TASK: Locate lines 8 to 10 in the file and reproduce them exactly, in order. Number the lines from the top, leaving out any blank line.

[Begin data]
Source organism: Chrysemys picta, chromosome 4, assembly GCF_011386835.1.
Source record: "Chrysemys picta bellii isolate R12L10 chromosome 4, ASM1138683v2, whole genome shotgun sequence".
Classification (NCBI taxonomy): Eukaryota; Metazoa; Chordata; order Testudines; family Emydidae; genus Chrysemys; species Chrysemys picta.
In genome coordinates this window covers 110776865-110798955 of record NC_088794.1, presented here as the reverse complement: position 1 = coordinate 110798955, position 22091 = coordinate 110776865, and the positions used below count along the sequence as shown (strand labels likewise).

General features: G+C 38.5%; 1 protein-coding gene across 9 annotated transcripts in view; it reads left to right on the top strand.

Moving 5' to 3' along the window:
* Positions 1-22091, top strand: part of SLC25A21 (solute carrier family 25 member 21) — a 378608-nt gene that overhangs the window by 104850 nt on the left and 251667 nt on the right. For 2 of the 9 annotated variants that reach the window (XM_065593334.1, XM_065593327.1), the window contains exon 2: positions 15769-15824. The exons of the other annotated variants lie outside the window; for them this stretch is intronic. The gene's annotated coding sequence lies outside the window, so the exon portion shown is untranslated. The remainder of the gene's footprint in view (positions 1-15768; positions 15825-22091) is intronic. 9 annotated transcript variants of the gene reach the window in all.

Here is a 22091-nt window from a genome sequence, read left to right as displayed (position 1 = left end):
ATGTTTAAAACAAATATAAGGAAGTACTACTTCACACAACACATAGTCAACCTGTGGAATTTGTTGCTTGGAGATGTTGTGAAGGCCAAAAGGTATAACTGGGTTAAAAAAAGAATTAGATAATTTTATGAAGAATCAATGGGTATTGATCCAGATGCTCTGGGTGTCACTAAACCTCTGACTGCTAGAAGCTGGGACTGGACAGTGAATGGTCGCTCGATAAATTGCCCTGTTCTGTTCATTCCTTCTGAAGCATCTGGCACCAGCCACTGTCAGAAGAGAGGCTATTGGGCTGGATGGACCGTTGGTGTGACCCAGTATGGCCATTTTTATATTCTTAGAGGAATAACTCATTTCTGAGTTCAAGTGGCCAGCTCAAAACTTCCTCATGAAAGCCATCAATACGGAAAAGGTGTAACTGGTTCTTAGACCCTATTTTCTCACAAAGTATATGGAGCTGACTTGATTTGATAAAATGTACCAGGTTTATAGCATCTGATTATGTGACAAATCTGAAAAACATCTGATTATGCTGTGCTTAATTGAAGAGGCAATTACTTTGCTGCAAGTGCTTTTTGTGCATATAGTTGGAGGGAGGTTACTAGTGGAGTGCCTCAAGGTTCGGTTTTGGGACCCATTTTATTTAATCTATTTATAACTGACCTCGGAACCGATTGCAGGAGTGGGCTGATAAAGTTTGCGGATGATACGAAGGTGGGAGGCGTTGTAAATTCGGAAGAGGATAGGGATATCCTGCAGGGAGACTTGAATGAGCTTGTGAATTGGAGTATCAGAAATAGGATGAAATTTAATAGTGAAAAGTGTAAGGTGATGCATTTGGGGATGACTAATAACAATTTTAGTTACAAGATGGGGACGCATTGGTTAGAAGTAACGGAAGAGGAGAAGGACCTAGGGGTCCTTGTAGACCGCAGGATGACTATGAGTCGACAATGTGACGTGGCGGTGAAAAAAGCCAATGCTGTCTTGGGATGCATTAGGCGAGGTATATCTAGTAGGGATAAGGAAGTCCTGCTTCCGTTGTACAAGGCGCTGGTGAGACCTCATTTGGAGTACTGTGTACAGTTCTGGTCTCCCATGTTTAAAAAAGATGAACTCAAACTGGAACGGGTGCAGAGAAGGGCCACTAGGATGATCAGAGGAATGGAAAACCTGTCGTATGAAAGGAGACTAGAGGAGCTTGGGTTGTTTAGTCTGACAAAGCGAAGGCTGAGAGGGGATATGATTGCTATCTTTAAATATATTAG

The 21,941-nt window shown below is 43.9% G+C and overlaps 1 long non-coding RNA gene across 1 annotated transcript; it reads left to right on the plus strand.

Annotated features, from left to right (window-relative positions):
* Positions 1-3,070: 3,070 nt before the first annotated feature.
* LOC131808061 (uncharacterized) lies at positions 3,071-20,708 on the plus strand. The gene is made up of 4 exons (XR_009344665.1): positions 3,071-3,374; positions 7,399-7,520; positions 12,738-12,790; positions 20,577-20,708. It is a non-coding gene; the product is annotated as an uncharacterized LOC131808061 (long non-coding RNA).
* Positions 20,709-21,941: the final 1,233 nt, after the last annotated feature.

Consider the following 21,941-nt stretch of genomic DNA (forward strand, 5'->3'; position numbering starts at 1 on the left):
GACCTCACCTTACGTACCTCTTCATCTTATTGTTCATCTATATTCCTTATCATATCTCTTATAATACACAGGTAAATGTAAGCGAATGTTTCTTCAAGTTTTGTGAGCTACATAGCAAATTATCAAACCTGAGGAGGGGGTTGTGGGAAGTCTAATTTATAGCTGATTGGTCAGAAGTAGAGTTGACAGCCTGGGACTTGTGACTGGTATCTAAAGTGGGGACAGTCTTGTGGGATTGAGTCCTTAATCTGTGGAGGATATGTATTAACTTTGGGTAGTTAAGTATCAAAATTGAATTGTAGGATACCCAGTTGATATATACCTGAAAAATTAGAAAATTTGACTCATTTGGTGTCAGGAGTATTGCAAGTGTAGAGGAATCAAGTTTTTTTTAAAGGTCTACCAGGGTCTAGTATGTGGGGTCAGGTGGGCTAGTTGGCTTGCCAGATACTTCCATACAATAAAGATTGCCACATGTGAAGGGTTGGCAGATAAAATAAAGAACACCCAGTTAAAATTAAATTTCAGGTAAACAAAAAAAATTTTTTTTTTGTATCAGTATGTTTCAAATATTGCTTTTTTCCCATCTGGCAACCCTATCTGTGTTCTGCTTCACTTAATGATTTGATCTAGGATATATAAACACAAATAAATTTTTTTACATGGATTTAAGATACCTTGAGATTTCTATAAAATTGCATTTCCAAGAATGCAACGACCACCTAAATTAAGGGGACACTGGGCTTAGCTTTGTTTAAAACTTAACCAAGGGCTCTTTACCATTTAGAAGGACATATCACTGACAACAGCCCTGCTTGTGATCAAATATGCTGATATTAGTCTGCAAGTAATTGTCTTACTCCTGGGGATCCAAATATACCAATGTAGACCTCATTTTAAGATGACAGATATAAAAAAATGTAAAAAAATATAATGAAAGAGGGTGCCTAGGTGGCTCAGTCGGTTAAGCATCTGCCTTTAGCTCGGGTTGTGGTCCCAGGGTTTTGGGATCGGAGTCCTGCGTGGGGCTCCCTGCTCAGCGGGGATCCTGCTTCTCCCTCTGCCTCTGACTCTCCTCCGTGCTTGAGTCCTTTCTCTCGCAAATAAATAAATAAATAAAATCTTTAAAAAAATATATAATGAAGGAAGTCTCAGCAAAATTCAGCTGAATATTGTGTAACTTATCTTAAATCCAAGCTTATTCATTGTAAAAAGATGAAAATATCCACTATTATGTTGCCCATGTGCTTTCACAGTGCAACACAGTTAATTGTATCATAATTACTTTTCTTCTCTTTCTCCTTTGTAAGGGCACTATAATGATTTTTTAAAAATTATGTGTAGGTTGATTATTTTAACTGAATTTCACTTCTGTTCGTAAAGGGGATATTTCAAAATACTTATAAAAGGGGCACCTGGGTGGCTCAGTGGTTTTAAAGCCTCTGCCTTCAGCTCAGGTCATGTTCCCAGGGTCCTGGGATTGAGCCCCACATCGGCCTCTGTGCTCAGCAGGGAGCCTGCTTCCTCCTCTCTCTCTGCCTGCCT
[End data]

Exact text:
Here is a 22091-nt window from a genome sequence, read left to right as displayed (position 1 = left end):
ATGTTTAAAACAAATATAAGGAAGTACTACTTCACACAACACATAGTCAACCTGTGGAATTTGTTGCTTGGAGATGTTGTGAAGGCCAAAAGGTATAACTGGGTTAAAAAAAGAATTAGATAATTTTATGAAGAATCAATGGGTATTGATCCAGATGCTCTGGGTGTCACTAAACCTCTGACTGCTAGAAGCTGGGACTGGACAGTGAATGGTCGCTCGATAAATTGCCCTGTTCTGTTCATTCCTTCTGAAGCATCTGGCACCAGCCACTGTCAGAAGAGAGGCTATTGGGCTGGATGGACCGTTGGTGTGACCCAGTATGGCCATTTTTATATTCTTAGAGGAATAACTCATTTCTGAGTTCAAGTGGCCAGCTCAAAACTTCCTCATGAAAGCCATCAATACGGAAAAGGTGTAACTGGTTCTTAGACCCTATTTTCTCACAAAGTATATGGAGCTGACTTGATTTGATAAAATGTACCAGGTTTATAGCATCTGATTATGTGACAAATCTGAAAAACATCTGATTATGCTGTGCTTAATTGAAGAGGCAATTACTTTGCTGCAAGTGCTTTTTGTGCATATAGTTGGAGGGAGGTTACTAGTGGAGTGCCTCAAGGTTCGGTTTTGGGACCCATTTTATTTAATCTATTTATAACTGACCTCGGAACCGATTGCAGGAGTGGGCTGATAAAGTTTGCGGATGATACGAAGGTGGGAGGCGTTGTAAATTCGGAAGAGGATAGGGATATCCTGCAGGGAGACTTGAATGAGCTTGTGAATTGGAGTATCAGAAATAGGATGAAATTTAATAGTGAAAAGTGTAAGGTGATGCATTTGGGGATGACTAATAACAATTTTAGTTACAAGATGGGGACGCATTGGTTAGAAGTAACGGAAGAGGAGAAGGACCTAGGGGTCCTTGTAGACCGCAGGATGACTATGAGTCGACAATGTGACGTGGCGGTGAAAAAAGCCAATGCTGTCTTGGGATGCATTAGGCGAGGTATATCTAGTAGGGATAAGGAAGTCCTGCTTCCGTTGTACAAGGCGCTGGTGAGACCTCATTTGGAGTACTGTGTACAGTTCTGGTCTCCCATGTTTAAAAAAGATGAACTCAAACTGGAACGGGTGCAGAGAAGGGCCACTAGGATGATCAGAGGAATGGAAAACCTGTCGTATGAAAGGAGACTAGAGGAGCTTGGGTTGTTTAGTCTGACAAAGCGAAGGCTGAGAGGGGATATGATTGCTATCTTTAAATATATTAG

The 21,941-nt window shown below is 43.9% G+C and overlaps 1 long non-coding RNA gene across 1 annotated transcript; it reads left to right on the plus strand.